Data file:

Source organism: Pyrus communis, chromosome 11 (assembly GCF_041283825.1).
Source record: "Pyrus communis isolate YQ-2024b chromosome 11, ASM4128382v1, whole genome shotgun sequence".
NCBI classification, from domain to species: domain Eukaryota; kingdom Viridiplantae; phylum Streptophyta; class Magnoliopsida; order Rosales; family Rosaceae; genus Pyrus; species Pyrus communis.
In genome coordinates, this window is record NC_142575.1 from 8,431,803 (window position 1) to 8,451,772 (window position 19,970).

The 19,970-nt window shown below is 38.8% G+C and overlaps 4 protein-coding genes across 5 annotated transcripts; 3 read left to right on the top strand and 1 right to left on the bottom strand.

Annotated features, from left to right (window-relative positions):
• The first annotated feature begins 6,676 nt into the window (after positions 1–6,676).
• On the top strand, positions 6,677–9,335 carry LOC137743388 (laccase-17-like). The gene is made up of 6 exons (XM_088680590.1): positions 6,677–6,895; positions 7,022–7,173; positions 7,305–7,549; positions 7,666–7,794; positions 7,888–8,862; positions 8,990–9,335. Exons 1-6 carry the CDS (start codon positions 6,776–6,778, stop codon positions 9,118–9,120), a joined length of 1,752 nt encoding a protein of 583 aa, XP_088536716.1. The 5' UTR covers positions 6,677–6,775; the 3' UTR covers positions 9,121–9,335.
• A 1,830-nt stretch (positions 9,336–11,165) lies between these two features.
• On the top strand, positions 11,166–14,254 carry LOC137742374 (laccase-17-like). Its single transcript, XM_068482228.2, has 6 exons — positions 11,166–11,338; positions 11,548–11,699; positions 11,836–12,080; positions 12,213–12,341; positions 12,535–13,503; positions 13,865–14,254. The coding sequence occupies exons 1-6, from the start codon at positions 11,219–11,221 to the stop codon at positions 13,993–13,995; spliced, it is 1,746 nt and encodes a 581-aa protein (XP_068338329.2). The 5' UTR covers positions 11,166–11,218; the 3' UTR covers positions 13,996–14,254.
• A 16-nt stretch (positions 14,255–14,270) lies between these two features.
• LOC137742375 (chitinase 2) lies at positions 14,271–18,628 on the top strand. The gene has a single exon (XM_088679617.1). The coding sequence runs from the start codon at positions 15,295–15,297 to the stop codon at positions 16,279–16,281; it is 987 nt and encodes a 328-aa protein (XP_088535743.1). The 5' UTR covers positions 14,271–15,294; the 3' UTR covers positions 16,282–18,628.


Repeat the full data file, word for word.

Source organism: Pyrus communis, chromosome 11 (assembly GCF_041283825.1).
Source record: "Pyrus communis isolate YQ-2024b chromosome 11, ASM4128382v1, whole genome shotgun sequence".
NCBI classification, from domain to species: domain Eukaryota; kingdom Viridiplantae; phylum Streptophyta; class Magnoliopsida; order Rosales; family Rosaceae; genus Pyrus; species Pyrus communis.
In genome coordinates, this window is record NC_142575.1 from 8,431,803 (window position 1) to 8,451,772 (window position 19,970).

The 19,970-nt window shown below is 38.8% G+C and overlaps 4 protein-coding genes across 5 annotated transcripts; 3 read left to right on the top strand and 1 right to left on the bottom strand.

Annotated features, from left to right (window-relative positions):
• The first annotated feature begins 6,676 nt into the window (after positions 1–6,676).
• On the top strand, positions 6,677–9,335 carry LOC137743388 (laccase-17-like). The gene is made up of 6 exons (XM_088680590.1): positions 6,677–6,895; positions 7,022–7,173; positions 7,305–7,549; positions 7,666–7,794; positions 7,888–8,862; positions 8,990–9,335. Exons 1-6 carry the CDS (start codon positions 6,776–6,778, stop codon positions 9,118–9,120), a joined length of 1,752 nt encoding a protein of 583 aa, XP_088536716.1. The 5' UTR covers positions 6,677–6,775; the 3' UTR covers positions 9,121–9,335.
• A 1,830-nt stretch (positions 9,336–11,165) lies between these two features.
• On the top strand, positions 11,166–14,254 carry LOC137742374 (laccase-17-like). Its single transcript, XM_068482228.2, has 6 exons — positions 11,166–11,338; positions 11,548–11,699; positions 11,836–12,080; positions 12,213–12,341; positions 12,535–13,503; positions 13,865–14,254. The coding sequence occupies exons 1-6, from the start codon at positions 11,219–11,221 to the stop codon at positions 13,993–13,995; spliced, it is 1,746 nt and encodes a 581-aa protein (XP_068338329.2). The 5' UTR covers positions 11,166–11,218; the 3' UTR covers positions 13,996–14,254.
• A 16-nt stretch (positions 14,255–14,270) lies between these two features.
• LOC137742375 (chitinase 2) lies at positions 14,271–18,628 on the top strand. The gene has a single exon (XM_088679617.1). The coding sequence runs from the start codon at positions 15,295–15,297 to the stop codon at positions 16,279–16,281; it is 987 nt and encodes a 328-aa protein (XP_088535743.1). The 5' UTR covers positions 14,271–15,294; the 3' UTR covers positions 16,282–18,628.